This is still a contaminated mind which as yet does not escape the great sickness of birth and death. As for those who don’t preserve the true mind at all, they sink nto the bitter sea of birth and death. When will they ever escape? How pitiful! Work, work!
The sutras say that if people’s true sincereity doesn’t arise from within themselves, even if they meet countless Buddhas of the past, present and future, they can do nothing. The Sutras also say that when people know the mind, they liberate themselves; Buddhas cannot liberate people. If Buddha could liberate people, why have people like ouselves not attained enlightenment despite the fact that here hve been innumerable Buddhas in the past? It is because true sincereity does not come from within that people sink in the bitter sea. Work, work! With diligence seen the fundamental mind; don’t allow for random polution. The past is not your concern; we can never catch up with what has gone by. I urge all those who have been able to hear, at this present time, this subtle teaching to comprehend these words: realize that perceiving mind is the greatest path.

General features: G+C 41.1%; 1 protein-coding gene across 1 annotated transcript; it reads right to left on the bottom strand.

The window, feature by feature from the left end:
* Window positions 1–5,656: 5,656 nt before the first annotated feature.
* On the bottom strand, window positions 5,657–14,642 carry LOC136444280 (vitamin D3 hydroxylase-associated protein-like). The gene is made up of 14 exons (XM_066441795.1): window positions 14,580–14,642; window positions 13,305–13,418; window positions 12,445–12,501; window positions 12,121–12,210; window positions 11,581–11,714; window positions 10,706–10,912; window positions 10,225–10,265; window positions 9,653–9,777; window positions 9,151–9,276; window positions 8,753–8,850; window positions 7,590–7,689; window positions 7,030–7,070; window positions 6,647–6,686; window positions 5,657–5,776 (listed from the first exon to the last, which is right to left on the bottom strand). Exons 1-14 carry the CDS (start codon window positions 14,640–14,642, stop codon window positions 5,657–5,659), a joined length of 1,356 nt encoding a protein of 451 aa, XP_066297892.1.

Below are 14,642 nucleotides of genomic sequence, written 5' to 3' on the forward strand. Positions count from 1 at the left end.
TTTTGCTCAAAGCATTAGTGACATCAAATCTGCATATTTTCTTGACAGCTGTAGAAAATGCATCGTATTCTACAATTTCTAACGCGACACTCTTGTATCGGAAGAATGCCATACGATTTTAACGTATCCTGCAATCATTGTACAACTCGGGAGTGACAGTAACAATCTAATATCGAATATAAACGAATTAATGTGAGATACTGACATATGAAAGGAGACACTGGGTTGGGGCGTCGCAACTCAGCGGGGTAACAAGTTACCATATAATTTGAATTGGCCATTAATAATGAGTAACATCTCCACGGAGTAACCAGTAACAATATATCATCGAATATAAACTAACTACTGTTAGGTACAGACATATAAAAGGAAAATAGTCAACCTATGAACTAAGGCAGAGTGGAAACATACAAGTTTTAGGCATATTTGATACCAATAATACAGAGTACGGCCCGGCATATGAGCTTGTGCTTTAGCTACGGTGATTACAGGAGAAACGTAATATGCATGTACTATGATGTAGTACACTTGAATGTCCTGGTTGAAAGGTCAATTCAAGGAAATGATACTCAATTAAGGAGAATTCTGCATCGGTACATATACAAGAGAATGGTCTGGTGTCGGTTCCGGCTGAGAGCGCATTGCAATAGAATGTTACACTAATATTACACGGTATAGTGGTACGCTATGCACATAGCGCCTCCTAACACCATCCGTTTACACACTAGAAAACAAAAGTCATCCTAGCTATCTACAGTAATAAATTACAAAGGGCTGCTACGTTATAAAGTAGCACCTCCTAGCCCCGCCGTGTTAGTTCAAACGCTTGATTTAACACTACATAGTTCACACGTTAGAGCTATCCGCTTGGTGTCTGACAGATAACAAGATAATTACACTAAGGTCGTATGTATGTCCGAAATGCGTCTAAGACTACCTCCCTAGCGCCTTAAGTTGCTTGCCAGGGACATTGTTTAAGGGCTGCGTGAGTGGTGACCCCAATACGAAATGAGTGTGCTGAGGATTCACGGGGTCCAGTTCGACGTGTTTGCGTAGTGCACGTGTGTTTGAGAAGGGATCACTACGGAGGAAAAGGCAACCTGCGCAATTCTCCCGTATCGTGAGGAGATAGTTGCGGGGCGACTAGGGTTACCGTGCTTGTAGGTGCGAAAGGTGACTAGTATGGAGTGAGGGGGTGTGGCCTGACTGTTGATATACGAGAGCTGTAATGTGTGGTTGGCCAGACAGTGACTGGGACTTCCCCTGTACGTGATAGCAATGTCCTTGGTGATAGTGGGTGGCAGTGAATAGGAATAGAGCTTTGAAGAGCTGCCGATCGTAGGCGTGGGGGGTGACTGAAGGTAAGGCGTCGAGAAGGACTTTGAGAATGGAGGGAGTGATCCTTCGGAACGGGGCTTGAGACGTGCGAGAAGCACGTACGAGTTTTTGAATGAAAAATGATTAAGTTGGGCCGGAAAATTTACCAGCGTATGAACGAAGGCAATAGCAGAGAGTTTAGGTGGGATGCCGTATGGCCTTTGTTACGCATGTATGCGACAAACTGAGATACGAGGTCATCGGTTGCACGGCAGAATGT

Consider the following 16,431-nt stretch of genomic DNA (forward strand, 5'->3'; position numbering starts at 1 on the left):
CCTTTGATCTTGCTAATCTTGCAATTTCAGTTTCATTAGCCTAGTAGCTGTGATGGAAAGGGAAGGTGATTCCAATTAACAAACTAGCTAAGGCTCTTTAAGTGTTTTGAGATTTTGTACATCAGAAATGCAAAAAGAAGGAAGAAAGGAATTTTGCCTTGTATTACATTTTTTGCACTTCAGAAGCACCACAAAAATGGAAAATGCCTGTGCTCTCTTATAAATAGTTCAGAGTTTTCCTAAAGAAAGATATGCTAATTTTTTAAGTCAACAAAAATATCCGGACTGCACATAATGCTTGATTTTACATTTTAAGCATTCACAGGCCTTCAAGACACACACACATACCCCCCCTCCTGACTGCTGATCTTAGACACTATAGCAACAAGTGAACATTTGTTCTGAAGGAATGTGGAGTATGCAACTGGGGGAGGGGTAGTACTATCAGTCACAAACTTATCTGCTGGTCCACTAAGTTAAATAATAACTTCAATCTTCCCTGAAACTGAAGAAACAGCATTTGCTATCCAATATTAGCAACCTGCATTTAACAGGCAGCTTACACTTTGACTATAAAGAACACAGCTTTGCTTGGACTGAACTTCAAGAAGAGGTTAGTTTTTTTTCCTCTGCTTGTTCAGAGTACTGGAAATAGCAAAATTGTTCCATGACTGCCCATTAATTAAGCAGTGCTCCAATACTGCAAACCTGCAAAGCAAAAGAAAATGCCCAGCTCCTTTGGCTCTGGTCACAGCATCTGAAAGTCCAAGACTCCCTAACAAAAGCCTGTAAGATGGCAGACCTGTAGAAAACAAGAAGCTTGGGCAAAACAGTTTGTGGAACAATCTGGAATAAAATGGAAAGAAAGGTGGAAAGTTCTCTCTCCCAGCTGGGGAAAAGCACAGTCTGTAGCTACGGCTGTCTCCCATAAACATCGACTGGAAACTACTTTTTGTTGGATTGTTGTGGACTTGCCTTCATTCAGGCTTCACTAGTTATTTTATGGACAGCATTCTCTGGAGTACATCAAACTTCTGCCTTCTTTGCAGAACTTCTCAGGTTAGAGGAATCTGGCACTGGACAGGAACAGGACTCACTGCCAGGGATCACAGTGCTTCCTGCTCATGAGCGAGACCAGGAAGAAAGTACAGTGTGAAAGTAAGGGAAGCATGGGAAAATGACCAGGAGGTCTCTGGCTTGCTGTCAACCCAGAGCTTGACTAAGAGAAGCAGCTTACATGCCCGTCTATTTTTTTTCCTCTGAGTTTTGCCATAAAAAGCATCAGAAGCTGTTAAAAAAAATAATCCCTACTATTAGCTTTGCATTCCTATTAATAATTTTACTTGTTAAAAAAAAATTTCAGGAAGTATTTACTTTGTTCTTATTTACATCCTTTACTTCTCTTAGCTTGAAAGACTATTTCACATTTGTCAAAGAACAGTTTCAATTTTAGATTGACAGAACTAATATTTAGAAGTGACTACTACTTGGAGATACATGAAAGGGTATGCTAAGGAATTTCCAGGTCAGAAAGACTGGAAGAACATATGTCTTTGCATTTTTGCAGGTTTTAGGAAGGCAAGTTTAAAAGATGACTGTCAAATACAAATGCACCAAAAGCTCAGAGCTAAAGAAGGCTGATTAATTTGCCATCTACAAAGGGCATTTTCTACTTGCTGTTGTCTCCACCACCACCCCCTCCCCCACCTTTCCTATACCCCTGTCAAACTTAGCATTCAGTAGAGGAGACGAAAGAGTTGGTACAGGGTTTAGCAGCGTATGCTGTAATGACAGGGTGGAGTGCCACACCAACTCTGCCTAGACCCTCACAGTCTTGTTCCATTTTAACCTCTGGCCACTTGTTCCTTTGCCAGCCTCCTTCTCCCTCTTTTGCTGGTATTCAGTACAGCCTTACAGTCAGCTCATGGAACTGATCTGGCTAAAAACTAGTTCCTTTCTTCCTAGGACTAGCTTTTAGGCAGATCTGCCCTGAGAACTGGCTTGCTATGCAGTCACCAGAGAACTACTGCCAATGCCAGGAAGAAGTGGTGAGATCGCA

If you are not willing to practice with great sincerity in the quest for enlightenment and the experience of infinite freedom and happiness [it brings], and rather start making a lot of clamor following after worldly things, searching after honor and profit with greed, you will fall into a vast hell and suffer all sorts of pain. What can you do about it? How will you cope? What will you do?
Work, work! Wear crummy clothes, eat plain food, and preserve your fundamental, true mind with perfect clarity. Appear stupid and inarticulate. This will conserve all energy, and is very effective. This how very earnest people are.